I concluded my second article in this series (Goals Based Planning – more than just a label – Adviser voice 9th July) by alluding to the staggering commercial gains I was witness to at IPAC Securities…a business that uniformly adopted a GBP process in the late 90s. To refresh your memories, please see below.
For those of you too young to remember, IPAC was then one of the most successful planning businesses in the country which eventually sold for a reported $120million. Embedded in this sale price was the premium paid for the way the client advice process had been packaged and for the 400% productivity gains that had been made in servicing ongoing retainer clients in the years approaching the sale.
That’s right…400%. Let me explain how…
Without context there is no meaning
Twenty was unique. The financial planning division was split in two between the new business advisers and the ongoing retainer advisers. Advisers for each division were recruited on “type” with “hunters” hired for the new business area and “shepherds” hired for the retainer area.
At the time the business was very focused on generating profitable ongoing fees from retainer clients almost to the point that the new business area was considered by some to be a strategic loss leader designed to source prospects and then convert them into retainer clients.
The advisers from both areas were trained in Myers Briggs personality profiling techniques in order to make them aware of their own personality traits which in turn helped to equip them to identify and accommodate the traits of their prospects and clients.
During the course of the plan presentation meeting, there would be a knock on the door of the client meeting room and the retainer adviser assigned to the client would walk into the room. The new business adviser would introduce them as their potential ongoing adviser should they decide to become a retainer client.
This process was very carefully scripted and rehearsed to ensure that client’s understood that rather than loosing their principal planner, they were gaining another adviser who was across their file.
Using this process, the new business advisers had a success rate of over 85% in converting prospects to clients and ultimately a 90% success rate in converting these clients into the retainer service.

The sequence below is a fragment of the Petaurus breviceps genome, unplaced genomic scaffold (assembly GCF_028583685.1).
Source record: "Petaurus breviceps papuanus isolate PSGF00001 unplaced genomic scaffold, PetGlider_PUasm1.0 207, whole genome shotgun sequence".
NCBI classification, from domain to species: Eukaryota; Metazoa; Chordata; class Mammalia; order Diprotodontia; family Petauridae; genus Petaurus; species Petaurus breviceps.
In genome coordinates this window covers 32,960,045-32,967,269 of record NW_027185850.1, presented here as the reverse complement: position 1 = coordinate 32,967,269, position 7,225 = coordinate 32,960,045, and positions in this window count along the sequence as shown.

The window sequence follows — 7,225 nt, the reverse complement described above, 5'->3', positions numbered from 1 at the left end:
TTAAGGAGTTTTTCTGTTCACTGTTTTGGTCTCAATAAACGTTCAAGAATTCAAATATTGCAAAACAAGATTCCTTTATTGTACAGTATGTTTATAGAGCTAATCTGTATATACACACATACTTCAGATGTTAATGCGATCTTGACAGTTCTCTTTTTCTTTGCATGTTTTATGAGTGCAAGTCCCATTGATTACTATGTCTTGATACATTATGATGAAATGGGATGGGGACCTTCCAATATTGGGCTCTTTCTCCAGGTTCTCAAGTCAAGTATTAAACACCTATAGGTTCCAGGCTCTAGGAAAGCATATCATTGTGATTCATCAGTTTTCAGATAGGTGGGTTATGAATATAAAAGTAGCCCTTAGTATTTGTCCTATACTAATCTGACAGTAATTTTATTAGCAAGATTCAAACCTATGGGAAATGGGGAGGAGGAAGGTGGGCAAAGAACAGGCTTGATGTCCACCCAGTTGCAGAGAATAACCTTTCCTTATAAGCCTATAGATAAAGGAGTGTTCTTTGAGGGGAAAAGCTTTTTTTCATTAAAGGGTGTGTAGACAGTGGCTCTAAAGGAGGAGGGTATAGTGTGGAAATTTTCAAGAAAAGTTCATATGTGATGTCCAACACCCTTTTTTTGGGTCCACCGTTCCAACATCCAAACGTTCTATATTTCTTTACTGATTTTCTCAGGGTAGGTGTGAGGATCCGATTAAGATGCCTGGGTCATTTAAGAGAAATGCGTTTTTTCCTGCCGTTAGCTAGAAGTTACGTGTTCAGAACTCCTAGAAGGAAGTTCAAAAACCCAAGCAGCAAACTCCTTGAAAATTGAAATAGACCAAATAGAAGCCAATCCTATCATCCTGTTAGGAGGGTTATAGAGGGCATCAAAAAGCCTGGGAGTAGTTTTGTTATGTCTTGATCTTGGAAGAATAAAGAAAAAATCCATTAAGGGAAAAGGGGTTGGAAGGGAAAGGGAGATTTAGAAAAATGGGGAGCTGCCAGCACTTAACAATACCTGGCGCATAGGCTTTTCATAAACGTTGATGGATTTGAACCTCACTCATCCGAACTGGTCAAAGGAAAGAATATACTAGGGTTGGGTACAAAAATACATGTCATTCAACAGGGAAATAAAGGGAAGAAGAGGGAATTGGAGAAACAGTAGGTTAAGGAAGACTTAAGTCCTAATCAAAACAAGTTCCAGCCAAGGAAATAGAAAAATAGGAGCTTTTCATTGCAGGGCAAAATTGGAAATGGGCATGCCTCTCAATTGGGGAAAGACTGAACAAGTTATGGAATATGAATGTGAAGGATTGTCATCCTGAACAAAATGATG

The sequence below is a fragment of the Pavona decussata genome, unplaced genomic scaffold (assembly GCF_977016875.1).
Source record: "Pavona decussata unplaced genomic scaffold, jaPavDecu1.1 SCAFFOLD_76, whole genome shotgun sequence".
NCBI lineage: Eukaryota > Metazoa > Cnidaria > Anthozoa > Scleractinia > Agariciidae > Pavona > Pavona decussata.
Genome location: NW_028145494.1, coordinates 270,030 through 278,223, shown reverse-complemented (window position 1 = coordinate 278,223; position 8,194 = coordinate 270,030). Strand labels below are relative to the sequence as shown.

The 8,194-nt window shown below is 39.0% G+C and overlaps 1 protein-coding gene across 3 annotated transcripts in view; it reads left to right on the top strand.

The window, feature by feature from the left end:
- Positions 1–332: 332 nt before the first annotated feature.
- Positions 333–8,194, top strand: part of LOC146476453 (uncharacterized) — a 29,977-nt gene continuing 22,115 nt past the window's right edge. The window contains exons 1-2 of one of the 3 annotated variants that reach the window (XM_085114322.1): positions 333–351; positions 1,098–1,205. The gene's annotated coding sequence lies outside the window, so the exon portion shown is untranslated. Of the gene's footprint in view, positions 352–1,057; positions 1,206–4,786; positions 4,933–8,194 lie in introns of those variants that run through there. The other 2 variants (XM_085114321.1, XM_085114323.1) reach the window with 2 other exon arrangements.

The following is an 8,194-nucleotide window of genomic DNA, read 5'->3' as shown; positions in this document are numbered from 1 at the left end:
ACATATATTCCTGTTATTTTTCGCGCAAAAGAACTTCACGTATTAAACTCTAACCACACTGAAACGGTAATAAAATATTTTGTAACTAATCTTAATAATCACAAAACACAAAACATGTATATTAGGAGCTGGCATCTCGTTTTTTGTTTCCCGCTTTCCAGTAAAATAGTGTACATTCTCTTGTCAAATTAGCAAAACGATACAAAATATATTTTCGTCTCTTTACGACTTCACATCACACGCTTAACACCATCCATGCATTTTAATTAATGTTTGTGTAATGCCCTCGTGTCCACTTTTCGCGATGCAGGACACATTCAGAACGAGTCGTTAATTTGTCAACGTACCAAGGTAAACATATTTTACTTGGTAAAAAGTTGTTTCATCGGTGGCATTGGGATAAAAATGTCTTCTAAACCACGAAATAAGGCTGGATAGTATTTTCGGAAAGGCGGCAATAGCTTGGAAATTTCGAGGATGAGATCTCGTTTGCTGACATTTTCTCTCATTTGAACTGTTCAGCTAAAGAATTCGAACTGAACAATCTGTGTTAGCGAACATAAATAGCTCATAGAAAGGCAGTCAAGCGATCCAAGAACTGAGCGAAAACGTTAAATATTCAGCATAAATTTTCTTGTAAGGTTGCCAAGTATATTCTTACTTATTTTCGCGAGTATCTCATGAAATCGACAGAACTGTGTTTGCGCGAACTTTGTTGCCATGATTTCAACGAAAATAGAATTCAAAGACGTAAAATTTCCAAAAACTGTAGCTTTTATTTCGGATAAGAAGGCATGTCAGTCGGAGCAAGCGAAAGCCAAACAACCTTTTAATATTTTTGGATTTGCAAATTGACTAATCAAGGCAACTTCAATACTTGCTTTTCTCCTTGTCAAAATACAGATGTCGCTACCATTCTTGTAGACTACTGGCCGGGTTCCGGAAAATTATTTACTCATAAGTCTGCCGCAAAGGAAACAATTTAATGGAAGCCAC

Despite these numbers however, the business was severely challenged by a lack of leverage or productivity once the client went into the retainer service.
In short, a retainer service team which consisted of a principal adviser, a paraplanner and senior support person could not service more than 60 client relationships without client satisfaction levels dropping…yes we were doing ongoing satisfaction surveys back in the late 90s.
Every time the 60 client ceiling limit was reached, a new team was recruited along with an additional 36 square metres of space, desks, computers etc.
In other words we had a stepped cost curve chasing our revenue curve and from a business perspective this was simply unsustainable.
The retainer service offer consisted of 4 meetings a year with their ongoing adviser one of which was the client’s AGM while the other 3 meetings were investment reviews.
In our experience, once the client had gone through two meeting cycles (24 months) most of them felt sufficiently well informed and confident in the service to voluntarily drop the three review meetings a year and simply attend their AGM. When this happened, the productivity and profitability from the client would improve dramatically.
So, when I took over as the manager of the retainer area, my brief was simple:
- Find out why the servicing ceiling was stuck at 60 clients relationships
- Find a way to raise this ceiling
- Find a way to reduce the time taken for the clients confidence to reach the point where they voluntarily reduced their servicing requirements
- Maintain or improve client satisfaction along the way.
Now before you all start saying to yourself “…and for his next trick”… read on.
I started my investigation by firstly interviewing all the principal advisers in the retainer division to gain an understanding of the existing work flows and to see if there were any obvious road blocks that we could remove quickly.
During these interviews, however many of the retainer advisers levelled some very pointed criticism at specific advisers in the new business area claiming that they were handing over problem clients from the outset. These clients were continually unsettled about investment performance and a month would rarely go by without the business receiving an irate letter from a client asking why their investment fund had underperformed the “XYZ” fund by 30bps in the previous month.
“Red herring” questions from poorly inducted clients that would take two people in the asset management division a week to prepare and send a written response to. These clients ate the resources of the business like there was no tomorrow destroying leverage and profits along the way.
As cranky as the retainer advisers were with the problem advisers who sent them clients who were servicing “nightmares”, the retainer advisers were just as complimentary about some named advisers in the new business area who sent them clients who were servicing “saints”.
So with a growing suspicion that the leverage problems in the retainer service were originating in the new business area, I immediately turned my attention to those advisers to ask them what they were saying to their clients.